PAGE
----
Moving inside, the new center console holds the five-speed shifter from the 1997 and the controls for the power windows and door locks. It also holds a touchscreen Kenwood four-speaker Bluetooth-equipped stereo that pairs with a smart phone for hands-free conversations. The white-faced gauges are from the Cobra and work just like a factory-built Mustang. Vents for the A/C were built into the dash, also with a distinctive factory look. While the adapted-to-fit black leather front seats came from the Cobra, the rear seat is the functional fold down version from the fastback. With safety always in mind, all four seating locations have modern three-point restraints. In the trunk, the relocated battery was positioned on the driver’s side. The central gas filler was moved to the passenger side, providing additional unobstructed trunk space. The trunk lid now works on a remote. The interior stitchwork was done by Terry Brothers in Jacksonville, Florida.
All that was left was a few personal touches to the exterior, beginning with aftermarket Julian Brothers metal wheel flares that were welded in place. The front end benefits from a Shelby double-scoop hood, custom aluminum upper and lower grilles, clear aftermarket headlights and 1964 Mustang parking lights. The lower valance is all metal, hand formed in the family garage. Custom sequential taillights create a distinctive single flash when first illuminated, providing a full width brake light that you can’t miss, another subtle safety upgrade. The paint is a beautiful shade of Vista Blue Chromabase with multiple coats of Chromaclear, sprayed by James and his dad.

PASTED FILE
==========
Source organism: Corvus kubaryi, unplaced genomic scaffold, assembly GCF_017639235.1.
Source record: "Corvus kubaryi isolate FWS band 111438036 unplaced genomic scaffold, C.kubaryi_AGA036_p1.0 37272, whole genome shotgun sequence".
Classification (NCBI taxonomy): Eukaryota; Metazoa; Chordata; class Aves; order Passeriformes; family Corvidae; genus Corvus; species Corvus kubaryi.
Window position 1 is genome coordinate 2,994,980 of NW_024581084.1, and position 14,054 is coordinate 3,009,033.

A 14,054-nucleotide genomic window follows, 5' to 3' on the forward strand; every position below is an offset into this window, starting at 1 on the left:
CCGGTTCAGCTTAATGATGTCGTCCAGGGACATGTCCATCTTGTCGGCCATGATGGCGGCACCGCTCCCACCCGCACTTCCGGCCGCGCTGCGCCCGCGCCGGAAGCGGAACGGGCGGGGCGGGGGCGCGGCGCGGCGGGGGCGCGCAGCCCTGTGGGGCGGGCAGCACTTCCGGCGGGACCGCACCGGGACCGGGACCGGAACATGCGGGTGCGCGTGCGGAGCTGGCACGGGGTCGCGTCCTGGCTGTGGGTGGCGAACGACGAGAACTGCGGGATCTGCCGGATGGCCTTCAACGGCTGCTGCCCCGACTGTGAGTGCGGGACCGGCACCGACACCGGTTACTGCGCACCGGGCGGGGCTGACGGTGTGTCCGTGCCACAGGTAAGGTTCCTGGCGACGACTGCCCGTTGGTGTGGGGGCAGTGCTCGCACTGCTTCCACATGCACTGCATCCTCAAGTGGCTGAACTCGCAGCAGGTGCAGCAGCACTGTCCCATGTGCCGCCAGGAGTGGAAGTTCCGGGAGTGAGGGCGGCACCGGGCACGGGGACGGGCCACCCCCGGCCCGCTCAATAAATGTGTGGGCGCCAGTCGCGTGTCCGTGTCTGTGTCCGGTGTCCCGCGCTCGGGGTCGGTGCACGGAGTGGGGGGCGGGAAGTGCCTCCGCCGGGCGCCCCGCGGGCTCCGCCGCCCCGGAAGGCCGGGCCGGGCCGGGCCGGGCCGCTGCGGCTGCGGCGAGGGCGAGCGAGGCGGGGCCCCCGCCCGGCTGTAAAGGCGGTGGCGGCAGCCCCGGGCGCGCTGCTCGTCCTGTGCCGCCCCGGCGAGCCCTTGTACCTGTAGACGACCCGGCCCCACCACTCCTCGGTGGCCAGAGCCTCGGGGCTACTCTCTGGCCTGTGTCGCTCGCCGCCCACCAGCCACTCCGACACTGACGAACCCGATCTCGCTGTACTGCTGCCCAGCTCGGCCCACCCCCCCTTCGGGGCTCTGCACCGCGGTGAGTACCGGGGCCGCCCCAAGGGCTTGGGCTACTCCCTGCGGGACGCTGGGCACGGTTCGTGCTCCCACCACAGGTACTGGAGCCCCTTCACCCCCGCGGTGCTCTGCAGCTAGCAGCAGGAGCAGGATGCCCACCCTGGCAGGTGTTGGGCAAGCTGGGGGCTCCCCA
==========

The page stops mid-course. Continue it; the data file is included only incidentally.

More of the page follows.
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What did they wind up with? The 1966 fastback now boasts mechanical and safety features that are more than three decades newer. In addition to the modern high performance Cobra double overhead cam V-8, Borg-Warner five-speed, and modern suspension, the car has all the crumple zones of the 1997 Cobra plus power steering, ABS braking, limited slip 8.8-inch rear, three-point restraint harnesses, dual air bags, and modern creature comforts that include air conditioning, power windows, power door locks, remote trunk release, stereo/NAV head unit, and factory key fob alarm system. All the modern safety features make sense, especially when James and his wife Holly go cruising with their two girls in the family Mustang. The girls can fit in the fastback easily.
What does he think of the finished product? “I knew that when I built the car that some people wouldn’t like it since it’s not a factory original car, but it fits my personality. To me it’s art and of course, I especially like the safety factor.” What are the future plans?
James says “We plan to enjoy it and hope to have the car long enough to pass it down to our children. We already know it will be safe for them!”
What’s next? This father and son team is already planning for their next “safety build,” using the templates established for this car to upgrade the next one. Special thanks goes to farther Richard Graf, brother John Graf, and stepbrother Todd Hogan for their help in creating James’ latest dream Mustang.